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    As Michael indicated, just have the lucky person pick an institution you're all confident isn't going to disappear in the next 30 to 60 days and make the deposit. Then they can sit down with a reputable financial advisor and figure out the right mix of investments to put the money to work in, as well as budgeting for immediate, short and mid-term expenditures. By the time some rational plans are on the table the check will have "cleared" and barring nuclear war of a comet impact, the money will still be in the bank. Really, a month or two is not going to expose anyone to any real risk unless you're putting the money into Phil's Bank or giving it to me for safekeeping. (Which is an option if your friend/relative/whatever is willing to consider it. PM me, we'll talk. [​IMG])

    Most of the investments that a smart advisor would recommend (at least those that offer any kind of worthwhile return) aren't going to be FDIC insured, anyway, so this is really less of an issue than people make it out to be. What you need is a temporary parking place for the money, emphasis on temporary. As long as there is little to no danger of something catastrophic happening during that brief window of time, insurance is really besides the point. Would you worry about not having renter's insurance while staying at a friend's time-share for a week that's safely outside of hurricane/wildfire/tornado season? [​IMG]

    Regards,

    Joe
     
  8. Holadem

    Holadem Lead Actor

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    Damn! Michael, you're good man to know!

    Soooooooooooo, how about dinner? [​IMG]

    --
    H
     
  9. Andrew Bunk

    Andrew Bunk Screenwriter

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    Thanks for the advice guys. We're talking about a healthy six figures, so nothing huge, but still significant. Lots of big banks in the area so options are there. This will definitely be a temporary parking place. Plans are to meet with a planner next week. This is for a family member, so I will be involved to an extent.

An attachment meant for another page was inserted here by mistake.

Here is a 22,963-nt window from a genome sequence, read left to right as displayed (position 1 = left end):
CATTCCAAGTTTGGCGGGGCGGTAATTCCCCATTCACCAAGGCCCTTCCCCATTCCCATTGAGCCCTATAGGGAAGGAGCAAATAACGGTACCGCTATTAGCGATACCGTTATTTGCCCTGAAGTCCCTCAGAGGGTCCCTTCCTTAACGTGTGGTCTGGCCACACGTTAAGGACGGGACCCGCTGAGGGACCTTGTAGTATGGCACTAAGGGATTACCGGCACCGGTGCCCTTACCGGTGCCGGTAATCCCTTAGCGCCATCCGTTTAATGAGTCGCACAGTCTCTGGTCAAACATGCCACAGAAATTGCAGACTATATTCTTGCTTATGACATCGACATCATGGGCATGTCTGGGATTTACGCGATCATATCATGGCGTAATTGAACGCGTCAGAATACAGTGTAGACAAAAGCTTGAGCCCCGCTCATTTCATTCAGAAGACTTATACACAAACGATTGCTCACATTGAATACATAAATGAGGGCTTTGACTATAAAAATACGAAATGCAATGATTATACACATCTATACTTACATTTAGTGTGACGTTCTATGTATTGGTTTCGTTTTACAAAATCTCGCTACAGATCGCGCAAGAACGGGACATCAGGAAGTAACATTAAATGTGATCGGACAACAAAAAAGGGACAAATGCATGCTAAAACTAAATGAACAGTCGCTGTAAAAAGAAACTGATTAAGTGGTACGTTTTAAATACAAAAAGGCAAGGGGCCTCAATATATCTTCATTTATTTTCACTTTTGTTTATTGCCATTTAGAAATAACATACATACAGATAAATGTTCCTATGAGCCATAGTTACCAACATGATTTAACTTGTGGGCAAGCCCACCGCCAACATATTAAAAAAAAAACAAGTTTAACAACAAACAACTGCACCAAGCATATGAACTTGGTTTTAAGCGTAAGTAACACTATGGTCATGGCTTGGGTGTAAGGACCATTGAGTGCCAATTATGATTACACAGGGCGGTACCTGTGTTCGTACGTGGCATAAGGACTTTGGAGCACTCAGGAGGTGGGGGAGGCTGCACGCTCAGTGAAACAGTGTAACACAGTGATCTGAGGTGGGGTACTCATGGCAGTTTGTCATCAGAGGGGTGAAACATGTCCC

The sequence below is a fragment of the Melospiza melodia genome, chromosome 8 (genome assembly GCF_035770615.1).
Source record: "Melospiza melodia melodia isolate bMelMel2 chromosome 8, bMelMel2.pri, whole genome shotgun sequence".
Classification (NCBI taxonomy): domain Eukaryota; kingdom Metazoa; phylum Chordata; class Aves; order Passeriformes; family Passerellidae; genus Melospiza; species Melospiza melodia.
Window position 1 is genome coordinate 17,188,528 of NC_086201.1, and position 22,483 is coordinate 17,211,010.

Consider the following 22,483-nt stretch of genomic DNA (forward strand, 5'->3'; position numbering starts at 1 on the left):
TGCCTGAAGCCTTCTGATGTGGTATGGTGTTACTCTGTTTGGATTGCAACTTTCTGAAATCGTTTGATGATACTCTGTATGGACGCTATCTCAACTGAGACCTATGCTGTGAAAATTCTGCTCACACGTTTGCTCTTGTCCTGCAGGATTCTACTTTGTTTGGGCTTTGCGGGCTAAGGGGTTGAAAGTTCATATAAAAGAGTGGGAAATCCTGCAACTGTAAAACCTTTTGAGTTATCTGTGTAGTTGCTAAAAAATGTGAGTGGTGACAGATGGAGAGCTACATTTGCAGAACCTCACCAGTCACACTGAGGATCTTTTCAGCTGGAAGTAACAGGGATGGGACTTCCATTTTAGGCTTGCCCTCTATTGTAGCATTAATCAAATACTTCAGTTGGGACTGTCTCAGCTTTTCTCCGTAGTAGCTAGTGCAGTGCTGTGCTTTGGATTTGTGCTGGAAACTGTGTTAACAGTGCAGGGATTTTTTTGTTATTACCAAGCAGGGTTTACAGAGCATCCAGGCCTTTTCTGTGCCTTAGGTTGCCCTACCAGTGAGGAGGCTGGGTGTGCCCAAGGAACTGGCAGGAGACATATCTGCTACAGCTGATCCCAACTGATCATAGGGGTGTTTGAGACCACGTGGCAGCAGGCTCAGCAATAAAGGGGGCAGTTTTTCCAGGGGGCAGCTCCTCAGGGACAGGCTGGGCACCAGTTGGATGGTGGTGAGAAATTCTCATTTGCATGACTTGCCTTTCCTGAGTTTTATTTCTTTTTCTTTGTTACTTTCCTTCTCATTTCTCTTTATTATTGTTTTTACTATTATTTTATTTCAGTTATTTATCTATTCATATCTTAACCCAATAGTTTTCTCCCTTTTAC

Sorry if I am somewhat cryptic on the specifics. Not really supposed to talk about the nature of the income. I swear it's not illegal! [​IMG]
     
  10. Michael Reuben

    Michael Reuben Studio Mogul

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    I wondered whether anyone would pick up on that. [​IMG]

    I was just an escrow agent. If I tried to write checks of that size in my own capacity, they'd bounce higher than flubber.

    M.
     
  11. Joseph DeMartino

    Joseph DeMartino Lead Actor

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    I'd still rather deposit an amount like that in a bank for the few weeks that it would take me to get my act together than keep it in my house and worry about a fire or on my person and worry about losing it or getting robbed. [​IMG] Again, unless the bank actually fails, the money is going to be there.

    Regards,

    Joe
     
  12. Holadem

    Holadem Lead Actor

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    Nevermind then. I only talk to rich people.

    Next.

    --
    H - like Andrew's friend... OK, I'll stop.
     
  13. Michael Reuben

    Michael Reuben Studio Mogul

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    I read your posts. You'll talk to anyone. [​IMG]

    M.
     
  14. Joseph DeMartino

    Joseph DeMartino Lead Actor

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    Well I hope you're getting a percentage, or a consulting fee for something. [​IMG]

    Joe
     
  15. Jon_Are

    Jon_Are Cinematographer

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    This is a good spot for one of my favorite jokes:

    A man walks into a bank. The teller says, "may I help you?"

    The man replies, "Yeah, I'd like to open a f*&#%ing savings account."

    Teller replies, "Sir, we don't allow that sort of language here. Now, let's try this again; may I help you?"